Did my makeup run today, got my miles in. Cleared a lot of the gunk (technically you’d say mucous) out of my sinuses. It’s a weird day here, well it was a weird morning, and afternoon yesterday. There was a very thick fog which is very rare. It was amazing, some of the pictures I have seen from the area this morning were truly beautiful and a bit creepy, that’s the thing about fog right, a bit creepy.
So these were good miles today, about on pace with my healthy runs of the same course. I started getting really tired at the end, a bit wobbly. At the start my right foot was in some discomfort as well as the heel. I will have to monitor that situation. But by the end of the run it felt fine.
I’m still a little tired, I’m still a little sniffly, but I feel so much better today. I am ready for work, both today and tomorrow, which means I can start focusing on Monday and Tuesday now, in fact, I’ll try and have through Wednesday planned out and prepared by the end of the weekend. My usual short-term orientation with goals needs to change a little when it comes to my work, and I need to start planning things a bit more in advance to give myself more free-time in the end. Do the heavy-lifting up front so to speak. But I had this discussion, about goals, not about work, with a friend last night.
They were feeling listless and depressed, and I explained it was up to them to set goals and take responsibility for achieving them. They started talking about massively long-term goals that they are in no place to ponder right now, so I explained how I operate. The long goal when all this started was to get healthy. So in general, I knew I wanted to work toward that. So then I said, what do I need to do, with myself to make that happen. I made a list of: Eat less, exercise more, quit smoking. Simple things. So then I prioritized those things. First was quitting smoking. Given my health emergency was caused by an inability to breathe, quitting smoking seemed most urgent. Then, given the fact that my physical condition was fairly horrible, thanks to the asthma attack which caused the medical emergency, I figured eating less/better would be next, then exercise would be the last.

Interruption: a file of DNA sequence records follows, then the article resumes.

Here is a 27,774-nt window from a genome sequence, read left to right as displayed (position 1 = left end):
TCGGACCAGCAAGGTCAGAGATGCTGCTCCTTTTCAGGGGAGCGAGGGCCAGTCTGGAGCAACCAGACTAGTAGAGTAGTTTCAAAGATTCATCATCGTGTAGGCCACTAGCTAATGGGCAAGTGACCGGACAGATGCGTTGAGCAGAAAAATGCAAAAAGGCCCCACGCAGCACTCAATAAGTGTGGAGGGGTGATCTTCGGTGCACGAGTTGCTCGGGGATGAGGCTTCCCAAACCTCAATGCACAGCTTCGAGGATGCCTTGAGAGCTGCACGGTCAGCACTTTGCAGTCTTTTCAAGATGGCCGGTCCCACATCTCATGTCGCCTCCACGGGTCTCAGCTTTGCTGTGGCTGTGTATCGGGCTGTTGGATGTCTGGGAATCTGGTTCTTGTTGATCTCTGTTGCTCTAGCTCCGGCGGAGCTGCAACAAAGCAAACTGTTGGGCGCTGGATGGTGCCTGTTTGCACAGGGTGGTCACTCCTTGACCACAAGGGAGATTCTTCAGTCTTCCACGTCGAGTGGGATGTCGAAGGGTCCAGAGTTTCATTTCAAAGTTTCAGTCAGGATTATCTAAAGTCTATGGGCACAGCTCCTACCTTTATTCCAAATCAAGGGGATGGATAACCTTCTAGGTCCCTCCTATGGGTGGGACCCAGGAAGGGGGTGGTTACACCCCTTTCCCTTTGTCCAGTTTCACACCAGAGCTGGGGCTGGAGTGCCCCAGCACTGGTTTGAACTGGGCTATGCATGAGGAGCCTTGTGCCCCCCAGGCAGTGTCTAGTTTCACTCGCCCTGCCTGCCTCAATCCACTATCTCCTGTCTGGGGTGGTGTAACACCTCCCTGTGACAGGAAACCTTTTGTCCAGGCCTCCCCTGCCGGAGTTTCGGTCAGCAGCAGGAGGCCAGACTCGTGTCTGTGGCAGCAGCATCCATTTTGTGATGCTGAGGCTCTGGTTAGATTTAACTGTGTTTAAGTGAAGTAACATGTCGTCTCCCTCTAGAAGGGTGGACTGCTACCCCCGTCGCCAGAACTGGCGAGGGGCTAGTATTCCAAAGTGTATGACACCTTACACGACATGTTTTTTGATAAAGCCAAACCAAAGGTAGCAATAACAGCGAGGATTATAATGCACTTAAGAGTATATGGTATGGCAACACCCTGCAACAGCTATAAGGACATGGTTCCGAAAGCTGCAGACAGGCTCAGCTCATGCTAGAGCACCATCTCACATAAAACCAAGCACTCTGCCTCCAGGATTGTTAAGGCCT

From there, on the advice from my doctor, I took on one task at a time. Quitting smoking was difficult and took some time and allowing myself to be medicated to make that happen. Chantix was the name-brand drug I used to stop smoking. I’ve talked about that before, but it warrants repeating. Quitting smoking was so difficult for me, I had to use a low-dose anti-depressant to make it happen. I failed a lot trying every other way to quit. I really wanted to quit, and I have stayed free from all forms of nicotine for almost 6 years now. Vaping is not quitting, you’re still addicted to nicotine, and there is not clear evidence of the long term effects of vaping. Chances are, while better than tobacco smoke, sucking water vapor into your lungs along with other chemicals probably isn’t the best of ideas.
Once I was nicotine free, I took some time, I was still very weak, but I started getting better. So the next step was to change how I ate. Part of that, given that I lived with family, entailed getting my family to agree to cook differently (if not simply less) when they decided to take on cooking duties and include food for me. That was probably the hardest part, getting my family to change how they cooked for me. As far as what I ate, I didn’t change much, but how much. Portion control in my family is an issue. But the big change was I cut out caffeine, except tea. I stopped eating lots of ice cream and such and stayed with fresh fruits and maybe some caramel for desserts. I started making more things on my own, rather than relying on the prepackaged things you find in the store.
Then came this. I’ve reminded everyone recently, I didn’t start out running, far from. But 6 days a week, I got out there and I walked 5km, rain or shine, and I kept at it. I would try and pick up the pace more and more each day. All of this, all these things, came with the same motto, the same mantra is you will, “Be better today than you were yesterday.” That didn’t always happen. Sometimes I failed, particularly with smoking cessation. But more days than not, I succeeded. More days than not I got a little better than I was the day before. I’ve just kept that with me, to be a little better than I was before. I still see improvements with running, and I still see them in other areas.
Once I got healthy, the new goal was to stay healthy. More than that, I’ve made goals to live my life better, to enjoy things more. We only get one shot at this, so we should definitely do the most with it. Other goals and ideas have come and been passed, and more are on the horizon. I’ve been slowly and steadily realizing I need to take more responsibility for my abilities, and stop trying to hide them, stop trying to stay under-the-radar. That I need to start bringing these things out and using them to the fullest and take what may come my way with them, good and bad. It’s the bad I think I’m hiding from. So I have to just really start moving toward that, but I still have to remember, take on one thing at a time. Just one.
Have fun, keep running, and remember; if Gil can run then so can you!
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